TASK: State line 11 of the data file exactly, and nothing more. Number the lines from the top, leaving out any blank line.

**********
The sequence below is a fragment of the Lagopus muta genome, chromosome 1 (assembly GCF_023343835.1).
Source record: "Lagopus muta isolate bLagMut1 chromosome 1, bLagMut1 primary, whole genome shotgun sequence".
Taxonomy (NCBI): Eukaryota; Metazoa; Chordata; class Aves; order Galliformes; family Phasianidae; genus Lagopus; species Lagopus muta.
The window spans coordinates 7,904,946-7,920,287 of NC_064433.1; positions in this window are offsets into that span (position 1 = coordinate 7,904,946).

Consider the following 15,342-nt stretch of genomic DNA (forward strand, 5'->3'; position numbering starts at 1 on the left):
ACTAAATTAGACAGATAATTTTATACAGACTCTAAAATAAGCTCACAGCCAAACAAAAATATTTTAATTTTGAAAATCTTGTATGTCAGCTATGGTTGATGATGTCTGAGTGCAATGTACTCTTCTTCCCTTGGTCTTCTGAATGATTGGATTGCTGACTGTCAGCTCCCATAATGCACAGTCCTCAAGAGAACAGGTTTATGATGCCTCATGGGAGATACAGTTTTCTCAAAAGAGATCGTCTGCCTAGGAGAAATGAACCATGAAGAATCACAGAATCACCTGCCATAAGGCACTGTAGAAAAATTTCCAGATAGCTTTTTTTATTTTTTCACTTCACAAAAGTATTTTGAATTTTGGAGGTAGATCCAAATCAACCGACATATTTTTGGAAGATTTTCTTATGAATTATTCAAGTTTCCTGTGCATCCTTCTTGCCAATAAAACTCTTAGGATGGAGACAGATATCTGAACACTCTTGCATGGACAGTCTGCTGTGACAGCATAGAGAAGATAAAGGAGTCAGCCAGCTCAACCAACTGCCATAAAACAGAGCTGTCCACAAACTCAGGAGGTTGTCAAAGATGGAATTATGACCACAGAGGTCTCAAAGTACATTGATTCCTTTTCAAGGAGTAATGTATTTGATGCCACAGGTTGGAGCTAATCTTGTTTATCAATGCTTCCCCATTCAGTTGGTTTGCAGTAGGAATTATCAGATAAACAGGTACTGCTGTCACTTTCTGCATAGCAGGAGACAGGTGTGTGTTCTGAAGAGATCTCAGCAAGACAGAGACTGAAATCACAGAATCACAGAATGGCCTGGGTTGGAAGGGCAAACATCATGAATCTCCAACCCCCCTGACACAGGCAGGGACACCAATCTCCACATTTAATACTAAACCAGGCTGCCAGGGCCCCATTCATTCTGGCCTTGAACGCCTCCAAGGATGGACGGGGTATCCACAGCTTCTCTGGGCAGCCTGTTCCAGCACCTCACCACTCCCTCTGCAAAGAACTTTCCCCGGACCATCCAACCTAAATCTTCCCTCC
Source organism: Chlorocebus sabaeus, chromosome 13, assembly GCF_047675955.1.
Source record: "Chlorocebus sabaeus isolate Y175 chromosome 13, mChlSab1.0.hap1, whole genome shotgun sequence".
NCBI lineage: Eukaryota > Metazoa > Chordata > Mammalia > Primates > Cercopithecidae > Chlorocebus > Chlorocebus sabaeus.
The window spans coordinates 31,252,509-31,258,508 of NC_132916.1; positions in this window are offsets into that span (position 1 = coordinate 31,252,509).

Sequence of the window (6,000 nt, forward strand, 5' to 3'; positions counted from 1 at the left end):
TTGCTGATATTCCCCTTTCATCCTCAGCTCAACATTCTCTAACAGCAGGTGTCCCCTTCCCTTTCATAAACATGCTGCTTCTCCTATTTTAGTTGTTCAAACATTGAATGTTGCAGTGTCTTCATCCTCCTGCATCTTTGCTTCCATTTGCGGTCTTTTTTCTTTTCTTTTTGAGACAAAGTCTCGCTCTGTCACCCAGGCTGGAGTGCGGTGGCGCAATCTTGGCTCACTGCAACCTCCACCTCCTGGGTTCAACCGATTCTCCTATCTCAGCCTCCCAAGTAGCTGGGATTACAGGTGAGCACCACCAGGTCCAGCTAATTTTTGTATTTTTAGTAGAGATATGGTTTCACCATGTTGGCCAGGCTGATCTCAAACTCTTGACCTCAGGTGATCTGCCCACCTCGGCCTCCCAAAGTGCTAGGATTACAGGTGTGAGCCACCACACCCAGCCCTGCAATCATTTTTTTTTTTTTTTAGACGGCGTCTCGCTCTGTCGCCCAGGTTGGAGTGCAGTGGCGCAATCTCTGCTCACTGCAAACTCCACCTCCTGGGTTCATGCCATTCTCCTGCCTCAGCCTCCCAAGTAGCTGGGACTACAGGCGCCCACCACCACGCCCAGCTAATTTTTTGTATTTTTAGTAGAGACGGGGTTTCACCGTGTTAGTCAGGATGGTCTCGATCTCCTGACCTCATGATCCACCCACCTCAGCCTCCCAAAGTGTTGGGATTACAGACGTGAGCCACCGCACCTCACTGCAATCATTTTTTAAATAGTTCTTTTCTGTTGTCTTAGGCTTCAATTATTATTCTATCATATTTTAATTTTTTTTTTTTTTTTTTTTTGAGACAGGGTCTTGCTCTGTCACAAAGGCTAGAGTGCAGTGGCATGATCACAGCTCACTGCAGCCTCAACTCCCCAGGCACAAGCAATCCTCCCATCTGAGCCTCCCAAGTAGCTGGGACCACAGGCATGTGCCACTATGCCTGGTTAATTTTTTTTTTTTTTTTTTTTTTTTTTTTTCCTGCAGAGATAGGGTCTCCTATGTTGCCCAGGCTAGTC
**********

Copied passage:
Sequence of the window (6,000 nt, forward strand, 5' to 3'; positions counted from 1 at the left end):